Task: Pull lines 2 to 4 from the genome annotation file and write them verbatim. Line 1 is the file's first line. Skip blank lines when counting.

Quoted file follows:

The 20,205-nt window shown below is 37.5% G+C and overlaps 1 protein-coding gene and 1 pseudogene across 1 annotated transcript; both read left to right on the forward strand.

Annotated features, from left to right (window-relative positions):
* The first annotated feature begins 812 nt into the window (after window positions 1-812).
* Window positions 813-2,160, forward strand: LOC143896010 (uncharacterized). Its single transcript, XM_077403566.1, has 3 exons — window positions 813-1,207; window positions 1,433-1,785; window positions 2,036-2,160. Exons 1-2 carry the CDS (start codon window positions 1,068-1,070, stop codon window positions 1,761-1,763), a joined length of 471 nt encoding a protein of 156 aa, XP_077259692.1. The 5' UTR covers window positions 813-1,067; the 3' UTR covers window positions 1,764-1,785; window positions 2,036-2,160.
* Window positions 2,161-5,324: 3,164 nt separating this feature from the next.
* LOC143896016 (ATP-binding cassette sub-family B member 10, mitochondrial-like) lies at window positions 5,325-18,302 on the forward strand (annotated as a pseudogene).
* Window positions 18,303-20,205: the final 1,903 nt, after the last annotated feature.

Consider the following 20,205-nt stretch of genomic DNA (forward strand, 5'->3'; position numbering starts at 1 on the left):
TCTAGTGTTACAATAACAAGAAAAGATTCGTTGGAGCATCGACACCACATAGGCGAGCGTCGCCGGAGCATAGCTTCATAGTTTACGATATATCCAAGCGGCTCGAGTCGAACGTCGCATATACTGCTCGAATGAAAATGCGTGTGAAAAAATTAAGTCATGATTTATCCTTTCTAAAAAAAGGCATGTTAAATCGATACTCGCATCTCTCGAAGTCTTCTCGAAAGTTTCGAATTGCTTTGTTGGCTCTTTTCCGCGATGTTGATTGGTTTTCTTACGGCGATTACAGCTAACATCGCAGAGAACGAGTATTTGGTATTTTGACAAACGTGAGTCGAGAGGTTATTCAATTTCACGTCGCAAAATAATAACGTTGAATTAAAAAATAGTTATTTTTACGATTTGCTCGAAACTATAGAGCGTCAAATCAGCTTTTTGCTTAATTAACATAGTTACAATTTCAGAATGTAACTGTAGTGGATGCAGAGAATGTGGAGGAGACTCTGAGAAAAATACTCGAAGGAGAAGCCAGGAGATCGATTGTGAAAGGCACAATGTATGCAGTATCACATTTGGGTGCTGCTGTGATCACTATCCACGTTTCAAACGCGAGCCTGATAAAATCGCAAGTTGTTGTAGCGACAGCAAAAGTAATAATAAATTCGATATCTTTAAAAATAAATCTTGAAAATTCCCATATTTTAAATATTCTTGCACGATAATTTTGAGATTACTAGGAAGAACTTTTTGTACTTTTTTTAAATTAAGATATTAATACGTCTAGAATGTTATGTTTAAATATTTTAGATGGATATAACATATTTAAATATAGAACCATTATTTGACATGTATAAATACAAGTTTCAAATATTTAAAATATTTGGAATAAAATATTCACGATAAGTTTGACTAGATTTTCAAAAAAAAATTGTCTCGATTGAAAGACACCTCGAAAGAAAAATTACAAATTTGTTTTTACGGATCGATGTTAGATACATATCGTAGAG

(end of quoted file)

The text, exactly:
Annotated features, from left to right (window-relative positions):
* The first annotated feature begins 812 nt into the window (after window positions 1-812).
* Window positions 813-2,160, forward strand: LOC143896010 (uncharacterized). Its single transcript, XM_077403566.1, has 3 exons — window positions 813-1,207; window positions 1,433-1,785; window positions 2,036-2,160. Exons 1-2 carry the CDS (start codon window positions 1,068-1,070, stop codon window positions 1,761-1,763), a joined length of 471 nt encoding a protein of 156 aa, XP_077259692.1. The 5' UTR covers window positions 813-1,067; the 3' UTR covers window positions 1,764-1,785; window positions 2,036-2,160.